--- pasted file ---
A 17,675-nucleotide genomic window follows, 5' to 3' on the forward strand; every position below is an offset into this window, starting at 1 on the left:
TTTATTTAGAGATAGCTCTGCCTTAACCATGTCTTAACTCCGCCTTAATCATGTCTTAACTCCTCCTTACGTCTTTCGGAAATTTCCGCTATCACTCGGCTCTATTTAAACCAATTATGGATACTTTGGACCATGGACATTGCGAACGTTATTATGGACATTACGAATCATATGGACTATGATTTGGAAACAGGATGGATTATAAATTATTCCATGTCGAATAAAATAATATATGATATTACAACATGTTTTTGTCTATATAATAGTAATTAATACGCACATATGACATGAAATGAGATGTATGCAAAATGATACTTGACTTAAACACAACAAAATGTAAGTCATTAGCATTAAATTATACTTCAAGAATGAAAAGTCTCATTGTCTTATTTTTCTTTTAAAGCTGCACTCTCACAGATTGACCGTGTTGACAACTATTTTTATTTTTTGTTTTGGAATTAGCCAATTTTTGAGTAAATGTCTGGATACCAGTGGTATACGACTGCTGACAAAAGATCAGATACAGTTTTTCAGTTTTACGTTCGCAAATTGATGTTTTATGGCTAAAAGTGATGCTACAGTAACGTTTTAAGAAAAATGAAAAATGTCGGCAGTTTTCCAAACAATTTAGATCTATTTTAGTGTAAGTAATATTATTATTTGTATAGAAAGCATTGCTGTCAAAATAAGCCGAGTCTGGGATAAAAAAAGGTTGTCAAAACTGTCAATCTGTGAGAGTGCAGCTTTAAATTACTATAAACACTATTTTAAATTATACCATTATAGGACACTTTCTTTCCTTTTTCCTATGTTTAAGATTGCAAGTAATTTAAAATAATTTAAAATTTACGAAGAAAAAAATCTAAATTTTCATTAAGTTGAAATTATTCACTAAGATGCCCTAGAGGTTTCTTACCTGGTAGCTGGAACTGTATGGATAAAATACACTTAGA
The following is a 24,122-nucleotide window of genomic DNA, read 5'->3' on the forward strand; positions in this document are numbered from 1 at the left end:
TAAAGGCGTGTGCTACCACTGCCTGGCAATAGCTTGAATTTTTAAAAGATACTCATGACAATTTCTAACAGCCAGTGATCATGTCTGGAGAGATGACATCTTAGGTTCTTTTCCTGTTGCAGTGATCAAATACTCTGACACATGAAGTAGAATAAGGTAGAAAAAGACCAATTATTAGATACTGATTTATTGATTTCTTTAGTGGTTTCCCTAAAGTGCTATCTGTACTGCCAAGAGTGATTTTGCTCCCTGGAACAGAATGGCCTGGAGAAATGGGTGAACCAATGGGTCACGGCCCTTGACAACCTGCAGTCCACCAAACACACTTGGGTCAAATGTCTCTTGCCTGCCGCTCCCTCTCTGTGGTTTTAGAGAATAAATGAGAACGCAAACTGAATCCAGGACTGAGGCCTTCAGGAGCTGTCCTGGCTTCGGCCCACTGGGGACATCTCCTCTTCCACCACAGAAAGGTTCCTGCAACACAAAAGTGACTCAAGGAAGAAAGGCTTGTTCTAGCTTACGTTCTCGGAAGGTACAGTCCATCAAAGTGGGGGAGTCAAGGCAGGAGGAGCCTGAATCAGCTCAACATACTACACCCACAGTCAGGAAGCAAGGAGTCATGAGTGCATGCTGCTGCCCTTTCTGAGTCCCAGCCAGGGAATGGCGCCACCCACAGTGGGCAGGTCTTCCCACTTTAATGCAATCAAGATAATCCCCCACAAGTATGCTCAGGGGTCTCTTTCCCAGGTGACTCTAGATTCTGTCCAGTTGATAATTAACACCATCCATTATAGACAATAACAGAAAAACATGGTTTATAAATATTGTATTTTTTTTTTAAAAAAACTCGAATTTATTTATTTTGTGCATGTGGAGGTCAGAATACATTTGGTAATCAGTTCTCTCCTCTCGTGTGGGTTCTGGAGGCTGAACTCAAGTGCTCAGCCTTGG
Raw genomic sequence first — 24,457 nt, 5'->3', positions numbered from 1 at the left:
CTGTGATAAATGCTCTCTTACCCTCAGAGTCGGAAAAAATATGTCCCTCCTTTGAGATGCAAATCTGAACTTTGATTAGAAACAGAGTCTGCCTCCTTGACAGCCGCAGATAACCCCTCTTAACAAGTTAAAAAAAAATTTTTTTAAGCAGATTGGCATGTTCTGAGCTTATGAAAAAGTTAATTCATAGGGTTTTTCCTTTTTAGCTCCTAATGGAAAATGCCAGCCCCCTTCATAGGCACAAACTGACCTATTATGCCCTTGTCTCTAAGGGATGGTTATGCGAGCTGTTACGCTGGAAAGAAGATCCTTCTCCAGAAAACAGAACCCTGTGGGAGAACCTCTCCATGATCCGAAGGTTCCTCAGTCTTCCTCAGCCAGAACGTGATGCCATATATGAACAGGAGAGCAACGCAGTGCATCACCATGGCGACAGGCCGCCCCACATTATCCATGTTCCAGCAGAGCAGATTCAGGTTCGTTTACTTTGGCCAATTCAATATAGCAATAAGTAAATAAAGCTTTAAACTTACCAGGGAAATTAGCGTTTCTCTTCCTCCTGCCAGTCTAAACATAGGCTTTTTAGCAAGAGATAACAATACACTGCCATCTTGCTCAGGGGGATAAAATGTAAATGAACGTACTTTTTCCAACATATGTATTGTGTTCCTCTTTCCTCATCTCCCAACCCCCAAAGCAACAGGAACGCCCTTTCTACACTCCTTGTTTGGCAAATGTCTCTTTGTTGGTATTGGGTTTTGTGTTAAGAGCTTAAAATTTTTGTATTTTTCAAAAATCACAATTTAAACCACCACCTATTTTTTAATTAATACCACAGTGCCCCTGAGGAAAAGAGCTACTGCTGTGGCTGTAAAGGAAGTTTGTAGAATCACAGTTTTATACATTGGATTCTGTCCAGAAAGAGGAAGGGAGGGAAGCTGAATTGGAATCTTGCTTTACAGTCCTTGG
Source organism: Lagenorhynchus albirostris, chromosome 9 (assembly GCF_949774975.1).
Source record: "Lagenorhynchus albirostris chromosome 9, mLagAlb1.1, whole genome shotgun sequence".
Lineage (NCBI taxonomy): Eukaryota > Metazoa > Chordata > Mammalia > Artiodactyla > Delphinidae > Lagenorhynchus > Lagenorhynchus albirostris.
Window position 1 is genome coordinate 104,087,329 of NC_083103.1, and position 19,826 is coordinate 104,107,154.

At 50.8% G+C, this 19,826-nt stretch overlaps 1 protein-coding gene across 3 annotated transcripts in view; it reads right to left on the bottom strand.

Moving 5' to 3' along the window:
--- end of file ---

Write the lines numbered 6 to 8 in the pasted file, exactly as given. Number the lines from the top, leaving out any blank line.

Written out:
CTGTGATAAATGCTCTCTTACCCTCAGAGTCGGAAAAAATATGTCCCTCCTTTGAGATGCAAATCTGAACTTTGATTAGAAACAGAGTCTGCCTCCTTGACAGCCGCAGATAACCCCTCTTAACAAGTTAAAAAAAAATTTTTTTAAGCAGATTGGCATGTTCTGAGCTTATGAAAAAGTTAATTCATAGGGTTTTTCCTTTTTAGCTCCTAATGGAAAATGCCAGCCCCCTTCATAGGCACAAACTGACCTATTATGCCCTTGTCTCTAAGGGATGGTTATGCGAGCTGTTACGCTGGAAAGAAGATCCTTCTCCAGAAAACAGAACCCTGTGGGAGAACCTCTCCATGATCCGAAGGTTCCTCAGTCTTCCTCAGCCAGAACGTGATGCCATATATGAACAGGAGAGCAACGCAGTGCATCACCATGGCGACAGGCCGCCCCACATTATCCATGTTCCAGCAGAGCAGATTCAGGTTCGTTTACTTTGGCCAATTCAATATAGCAATAAGTAAATAAAGCTTTAAACTTACCAGGGAAATTAGCGTTTCTCTTCCTCCTGCCAGTCTAAACATAGGCTTTTTAGCAAGAGATAACAATACACTGCCATCTTGCTCAGGGGGATAAAATGTAAATGAACGTACTTTTTCCAACATATGTATTGTGTTCCTCTTTCCTCATCTCCCAACCCCCAAAGCAACAGGAACGCCCTTTCTACACTCCTTGTTTGGCAAATGTCTCTTTGTTGGTATTGGGTTTTGTGTTAAGAGCTTAAAATTTTTGTATTTTTCAAAAATCACAATTTAAACCACCACCTATTTTTTAATTAATACCACAGTGCCCCTGAGGAAAAGAGCTACTGCTGTGGCTGTAAAGGAAGTTTGTAGAATCACAGTTTTATACATTGGATTCTGTCCAGAAAGAGGAAGGGAGGGAAGCTGAATTGGAATCTTGCTTTACAGTCCTTGG
Source organism: Lagenorhynchus albirostris, chromosome 9 (assembly GCF_949774975.1).
Source record: "Lagenorhynchus albirostris chromosome 9, mLagAlb1.1, whole genome shotgun sequence".